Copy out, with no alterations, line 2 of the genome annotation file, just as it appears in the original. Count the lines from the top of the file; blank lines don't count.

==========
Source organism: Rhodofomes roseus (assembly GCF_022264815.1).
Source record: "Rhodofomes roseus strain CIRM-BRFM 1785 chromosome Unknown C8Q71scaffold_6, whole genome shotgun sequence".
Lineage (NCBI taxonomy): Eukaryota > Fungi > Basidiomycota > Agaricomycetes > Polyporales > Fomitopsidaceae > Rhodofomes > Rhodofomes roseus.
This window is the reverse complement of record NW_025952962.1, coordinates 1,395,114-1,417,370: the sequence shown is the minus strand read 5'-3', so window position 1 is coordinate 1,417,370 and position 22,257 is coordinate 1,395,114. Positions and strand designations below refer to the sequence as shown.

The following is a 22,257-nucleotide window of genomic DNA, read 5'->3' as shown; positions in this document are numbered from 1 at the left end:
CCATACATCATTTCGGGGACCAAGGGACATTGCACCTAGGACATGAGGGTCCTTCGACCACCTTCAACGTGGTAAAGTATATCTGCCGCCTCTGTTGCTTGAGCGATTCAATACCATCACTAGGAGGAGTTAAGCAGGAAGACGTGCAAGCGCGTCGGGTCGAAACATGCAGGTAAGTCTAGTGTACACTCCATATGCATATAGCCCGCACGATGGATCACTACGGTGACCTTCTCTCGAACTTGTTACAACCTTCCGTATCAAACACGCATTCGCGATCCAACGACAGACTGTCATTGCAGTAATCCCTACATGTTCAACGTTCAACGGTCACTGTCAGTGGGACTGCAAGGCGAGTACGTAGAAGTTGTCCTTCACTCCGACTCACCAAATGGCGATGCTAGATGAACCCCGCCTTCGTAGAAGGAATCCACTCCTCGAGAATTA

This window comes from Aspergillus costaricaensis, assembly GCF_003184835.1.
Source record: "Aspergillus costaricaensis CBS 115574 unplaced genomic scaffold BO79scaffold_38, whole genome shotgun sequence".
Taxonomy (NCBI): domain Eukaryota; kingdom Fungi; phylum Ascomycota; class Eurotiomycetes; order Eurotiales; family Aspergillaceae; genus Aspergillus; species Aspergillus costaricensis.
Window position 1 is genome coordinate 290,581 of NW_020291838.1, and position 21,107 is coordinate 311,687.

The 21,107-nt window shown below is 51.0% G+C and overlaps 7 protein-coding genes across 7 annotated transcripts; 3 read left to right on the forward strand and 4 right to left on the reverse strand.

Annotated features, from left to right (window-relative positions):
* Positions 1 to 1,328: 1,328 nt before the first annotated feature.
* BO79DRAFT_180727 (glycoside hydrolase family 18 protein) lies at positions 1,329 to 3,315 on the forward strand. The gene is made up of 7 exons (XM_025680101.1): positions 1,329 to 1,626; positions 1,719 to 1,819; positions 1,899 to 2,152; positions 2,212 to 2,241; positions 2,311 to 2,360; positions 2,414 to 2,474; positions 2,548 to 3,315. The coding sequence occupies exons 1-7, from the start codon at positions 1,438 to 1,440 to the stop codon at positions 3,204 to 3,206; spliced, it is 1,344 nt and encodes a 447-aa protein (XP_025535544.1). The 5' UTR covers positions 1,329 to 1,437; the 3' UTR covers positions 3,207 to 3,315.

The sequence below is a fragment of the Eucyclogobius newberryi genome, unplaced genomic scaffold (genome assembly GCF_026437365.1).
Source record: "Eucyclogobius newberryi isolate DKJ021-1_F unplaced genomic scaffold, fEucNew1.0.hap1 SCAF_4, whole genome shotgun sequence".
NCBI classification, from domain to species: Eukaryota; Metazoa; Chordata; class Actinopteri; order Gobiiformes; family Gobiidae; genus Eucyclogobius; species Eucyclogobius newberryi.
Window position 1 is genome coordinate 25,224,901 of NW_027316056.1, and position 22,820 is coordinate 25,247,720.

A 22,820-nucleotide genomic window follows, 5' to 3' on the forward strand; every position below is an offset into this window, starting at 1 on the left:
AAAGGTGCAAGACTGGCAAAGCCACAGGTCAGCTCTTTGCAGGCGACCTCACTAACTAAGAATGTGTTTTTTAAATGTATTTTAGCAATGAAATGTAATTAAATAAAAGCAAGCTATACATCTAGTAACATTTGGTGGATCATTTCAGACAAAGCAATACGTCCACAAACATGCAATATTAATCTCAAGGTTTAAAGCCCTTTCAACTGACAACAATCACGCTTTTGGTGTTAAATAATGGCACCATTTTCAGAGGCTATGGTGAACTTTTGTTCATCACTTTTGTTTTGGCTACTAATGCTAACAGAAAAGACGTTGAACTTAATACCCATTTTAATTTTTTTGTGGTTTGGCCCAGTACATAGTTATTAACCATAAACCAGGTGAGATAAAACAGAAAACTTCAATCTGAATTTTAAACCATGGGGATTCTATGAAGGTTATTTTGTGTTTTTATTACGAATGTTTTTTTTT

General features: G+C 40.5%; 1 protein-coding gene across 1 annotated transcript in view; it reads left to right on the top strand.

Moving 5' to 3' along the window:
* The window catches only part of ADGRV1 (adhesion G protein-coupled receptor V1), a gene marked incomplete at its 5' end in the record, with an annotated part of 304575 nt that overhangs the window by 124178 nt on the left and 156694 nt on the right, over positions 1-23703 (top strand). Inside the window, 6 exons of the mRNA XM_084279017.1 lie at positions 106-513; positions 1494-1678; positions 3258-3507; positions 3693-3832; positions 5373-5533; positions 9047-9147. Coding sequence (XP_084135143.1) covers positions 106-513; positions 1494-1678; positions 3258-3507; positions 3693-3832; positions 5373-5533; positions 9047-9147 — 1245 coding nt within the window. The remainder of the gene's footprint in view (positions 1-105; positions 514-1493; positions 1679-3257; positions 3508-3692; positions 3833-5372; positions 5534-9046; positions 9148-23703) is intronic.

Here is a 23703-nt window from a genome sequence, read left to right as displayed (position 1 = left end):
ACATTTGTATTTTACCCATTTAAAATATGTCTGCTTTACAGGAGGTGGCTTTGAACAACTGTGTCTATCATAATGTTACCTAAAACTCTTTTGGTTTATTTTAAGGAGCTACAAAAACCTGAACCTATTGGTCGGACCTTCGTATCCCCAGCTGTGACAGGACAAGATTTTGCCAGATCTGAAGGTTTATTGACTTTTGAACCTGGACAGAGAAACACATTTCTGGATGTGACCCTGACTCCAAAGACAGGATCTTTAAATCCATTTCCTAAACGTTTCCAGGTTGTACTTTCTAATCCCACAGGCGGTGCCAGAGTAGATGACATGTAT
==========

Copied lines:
Source record: "Rhodofomes roseus strain CIRM-BRFM 1785 chromosome Unknown C8Q71scaffold_6, whole genome shotgun sequence".